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Point Blank Solutions' ThorShield
A less-lethal weapon is one not intended to cause death or great bodily harm. However, if an officer were to have his TASER® taken and used against him, the resulting incapacitation certainly could result in injury or death. There have been many cases nationwide in which a suspect has obtained an officer’s TASER and used it against him or his partner.
Fortunately, none of these incidents have resulted in the death or serious injury of an officer. Officers must always be ready to defend their TASER but must also be cognizant of the civilian threat. A new technology exists that may provide an additional defense.
The two business units under Point Blank Solutions Inc.—Point Blank Body Armor and PACA Body Armor—are marketing concealable and tactical body armor with ThorShield™ fabric. This conductive material lining, as thin as a T-shirt, is sewn to the inside of the ballistic carrier.
The company has provided documentation that ThorShield can protect the wearer from the effects of a wide variety of electronic control devices, including all versions of the TASER, stun guns and cattle prods. ThorShield prevents or reduces the intended electro-neuromuscular disruption. The material allows the electricity to follow the path of least resistance, which is the ThorShield fabric.
ThorShield closes the electric circuit before the electricity enters human tissue. The TASER M26 generates up to 5,000 volts, and the X26 peaks at 1,200 volts. The TASER can attain 50,000 volts (maximum) when delivering current through a barrier (like clothing) to close this electric circuit. Once closed, the voltage drops, and the suspect is subjected to the effects of less-lethal. Although 50,000 volts is not the sustained voltage, the ThorShield will defeat it.
Testing the ThorShield
Tests were conducted to verify the claims of the manufacturer. A TASER X26 with a 15-foot cartridge was used. The darts were deployed into a Point Blank Vision® concealable body armor with ThorShield. The X26 was also used to deliver drive stuns. For the test to be deemed successful, the darts were required to strike the vest center mass with no more than 2 feet of separation.
For the drive stun, the TASER was required to maintain contact with the body armor while worn by the test subject. Once the darts, and then the TASER (drive stun), were in contact with the vest, a full 5-second cycle was delivered. If the darts or TASER did not stay in contact with the vest, the test was deemed a failure and then repeated.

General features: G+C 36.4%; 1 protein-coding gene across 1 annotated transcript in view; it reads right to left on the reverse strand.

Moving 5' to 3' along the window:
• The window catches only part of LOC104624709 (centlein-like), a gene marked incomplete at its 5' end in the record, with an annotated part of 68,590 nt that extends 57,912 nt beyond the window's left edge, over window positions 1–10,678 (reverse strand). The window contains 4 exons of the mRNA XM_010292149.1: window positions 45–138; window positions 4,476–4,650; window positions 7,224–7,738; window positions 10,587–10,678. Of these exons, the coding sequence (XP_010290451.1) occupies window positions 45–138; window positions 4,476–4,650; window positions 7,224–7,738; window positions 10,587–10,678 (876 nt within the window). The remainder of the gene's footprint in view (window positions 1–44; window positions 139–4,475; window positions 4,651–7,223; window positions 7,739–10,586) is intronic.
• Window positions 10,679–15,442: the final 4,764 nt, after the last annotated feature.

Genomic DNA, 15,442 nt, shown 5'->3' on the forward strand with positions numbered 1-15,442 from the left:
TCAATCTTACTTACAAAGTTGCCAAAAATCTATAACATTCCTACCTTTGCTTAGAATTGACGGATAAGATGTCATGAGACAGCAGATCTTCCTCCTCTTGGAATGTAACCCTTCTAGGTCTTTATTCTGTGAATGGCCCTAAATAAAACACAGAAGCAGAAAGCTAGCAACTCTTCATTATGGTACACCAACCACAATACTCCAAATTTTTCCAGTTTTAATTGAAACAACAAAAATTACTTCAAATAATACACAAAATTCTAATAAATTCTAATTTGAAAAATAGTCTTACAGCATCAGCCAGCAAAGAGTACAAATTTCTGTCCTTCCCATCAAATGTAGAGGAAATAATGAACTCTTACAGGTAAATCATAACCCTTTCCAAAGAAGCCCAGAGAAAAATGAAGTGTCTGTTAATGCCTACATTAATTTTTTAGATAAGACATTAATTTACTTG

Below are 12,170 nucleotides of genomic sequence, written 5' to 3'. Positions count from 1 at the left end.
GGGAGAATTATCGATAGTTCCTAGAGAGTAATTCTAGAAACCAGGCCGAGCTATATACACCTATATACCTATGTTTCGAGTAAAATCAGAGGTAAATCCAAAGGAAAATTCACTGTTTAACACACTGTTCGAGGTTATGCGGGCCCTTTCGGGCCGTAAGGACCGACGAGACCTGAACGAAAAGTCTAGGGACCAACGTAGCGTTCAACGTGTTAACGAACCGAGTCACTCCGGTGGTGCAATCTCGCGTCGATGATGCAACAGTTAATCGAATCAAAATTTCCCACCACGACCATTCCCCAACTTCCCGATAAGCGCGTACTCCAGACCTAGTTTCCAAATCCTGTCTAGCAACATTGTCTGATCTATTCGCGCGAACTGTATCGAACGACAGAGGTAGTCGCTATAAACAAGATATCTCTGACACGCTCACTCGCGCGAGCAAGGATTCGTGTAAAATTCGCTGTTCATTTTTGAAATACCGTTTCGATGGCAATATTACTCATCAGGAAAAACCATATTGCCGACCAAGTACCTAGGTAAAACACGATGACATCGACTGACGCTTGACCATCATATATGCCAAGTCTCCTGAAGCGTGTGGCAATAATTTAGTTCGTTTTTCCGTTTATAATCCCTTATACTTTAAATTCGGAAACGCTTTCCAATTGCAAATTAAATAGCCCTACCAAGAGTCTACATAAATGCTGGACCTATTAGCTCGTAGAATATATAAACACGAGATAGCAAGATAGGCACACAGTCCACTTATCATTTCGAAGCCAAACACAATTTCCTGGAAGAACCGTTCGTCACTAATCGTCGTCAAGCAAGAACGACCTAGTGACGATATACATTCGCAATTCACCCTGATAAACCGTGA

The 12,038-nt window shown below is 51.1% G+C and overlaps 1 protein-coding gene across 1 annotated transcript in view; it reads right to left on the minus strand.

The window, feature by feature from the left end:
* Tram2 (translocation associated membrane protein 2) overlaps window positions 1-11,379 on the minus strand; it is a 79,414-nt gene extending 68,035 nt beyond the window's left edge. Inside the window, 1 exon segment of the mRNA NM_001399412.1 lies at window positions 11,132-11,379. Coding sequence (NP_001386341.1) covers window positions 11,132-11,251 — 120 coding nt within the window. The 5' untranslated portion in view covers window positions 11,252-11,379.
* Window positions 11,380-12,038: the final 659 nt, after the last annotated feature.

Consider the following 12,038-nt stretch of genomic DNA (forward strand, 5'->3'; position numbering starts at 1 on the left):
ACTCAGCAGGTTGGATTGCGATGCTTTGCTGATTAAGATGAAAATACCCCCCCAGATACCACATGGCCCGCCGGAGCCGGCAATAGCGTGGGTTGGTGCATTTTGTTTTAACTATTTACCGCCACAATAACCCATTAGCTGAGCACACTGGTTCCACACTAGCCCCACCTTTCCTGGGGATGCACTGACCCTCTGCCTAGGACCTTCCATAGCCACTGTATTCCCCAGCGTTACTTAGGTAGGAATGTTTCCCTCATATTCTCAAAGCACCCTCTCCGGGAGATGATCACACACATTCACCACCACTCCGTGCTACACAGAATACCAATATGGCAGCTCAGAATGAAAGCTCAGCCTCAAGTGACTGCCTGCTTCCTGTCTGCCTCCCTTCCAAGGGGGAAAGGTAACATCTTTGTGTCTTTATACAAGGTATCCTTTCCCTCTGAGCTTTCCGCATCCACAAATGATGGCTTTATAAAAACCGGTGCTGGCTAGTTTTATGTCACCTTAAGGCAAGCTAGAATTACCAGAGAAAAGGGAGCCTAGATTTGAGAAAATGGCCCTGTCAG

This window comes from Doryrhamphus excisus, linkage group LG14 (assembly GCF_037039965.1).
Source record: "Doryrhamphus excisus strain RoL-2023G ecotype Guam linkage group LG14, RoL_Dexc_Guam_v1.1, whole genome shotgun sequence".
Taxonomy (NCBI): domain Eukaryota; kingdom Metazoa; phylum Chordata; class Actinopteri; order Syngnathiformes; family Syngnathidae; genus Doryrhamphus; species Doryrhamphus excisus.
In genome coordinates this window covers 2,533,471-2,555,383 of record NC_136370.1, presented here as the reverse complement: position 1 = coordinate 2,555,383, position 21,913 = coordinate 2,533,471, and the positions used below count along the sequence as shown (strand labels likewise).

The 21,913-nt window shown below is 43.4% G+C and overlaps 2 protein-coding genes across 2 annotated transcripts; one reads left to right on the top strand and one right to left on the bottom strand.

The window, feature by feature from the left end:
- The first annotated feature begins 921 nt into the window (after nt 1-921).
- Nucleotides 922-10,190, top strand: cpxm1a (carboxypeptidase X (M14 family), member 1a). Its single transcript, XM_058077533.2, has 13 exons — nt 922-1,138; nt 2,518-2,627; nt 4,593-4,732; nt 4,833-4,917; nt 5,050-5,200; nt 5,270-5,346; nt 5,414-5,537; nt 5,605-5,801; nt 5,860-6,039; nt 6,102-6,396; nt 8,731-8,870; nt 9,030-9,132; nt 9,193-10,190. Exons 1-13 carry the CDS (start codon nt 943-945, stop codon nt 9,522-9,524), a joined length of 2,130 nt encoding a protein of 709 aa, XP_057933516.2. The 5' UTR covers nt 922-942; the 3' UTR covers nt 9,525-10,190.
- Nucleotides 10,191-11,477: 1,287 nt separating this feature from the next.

During this evaluation, six different tests were conducted to verify the effectiveness of the ThorShield material. The first test was a drive stun to a test subject who was holding a loose sample of the ThorShield fabric. The drive stun had no effect on the test subject. The remaining tests were against the concealable armor while being worn by the tester. The second, third and fourth tests were drive stuns to the left shoulder, chest and back of the concealable body. The result was that there was no electro-neuromuscular disruption or effect. Each drive stun was conducted one time for a full TASER cycle.
In fairness, it should be noted that thick clothing, layered clothing and body armor without ThorShield can also prevent or reduce the effects of an electronic control device. However, the wearer of standard armor can feel the effects of the device if both darts strike the body armor without ThorShield.
ThorShield proved to be effective in reducing or defeating the effects of the TASER X26. The ThorShield material is not a noticeable addition to the vest; therefore, comfort is not affected. Point Blank Body Armor and PACA Body Armor offer ThorShield as a free upgrade on certain lines of body armor and for a nominal fee on other lines.
Lt. Darin D. Dowe is a 24-year veteran of a Florida sheriff’s office, veteran SWAT operator, tactical WMD program coordinator, SWAT instructor in multiple disciplines and former sniper. He can be reached at email@example.com.
Published in Tactical Response, May/Jun 2011
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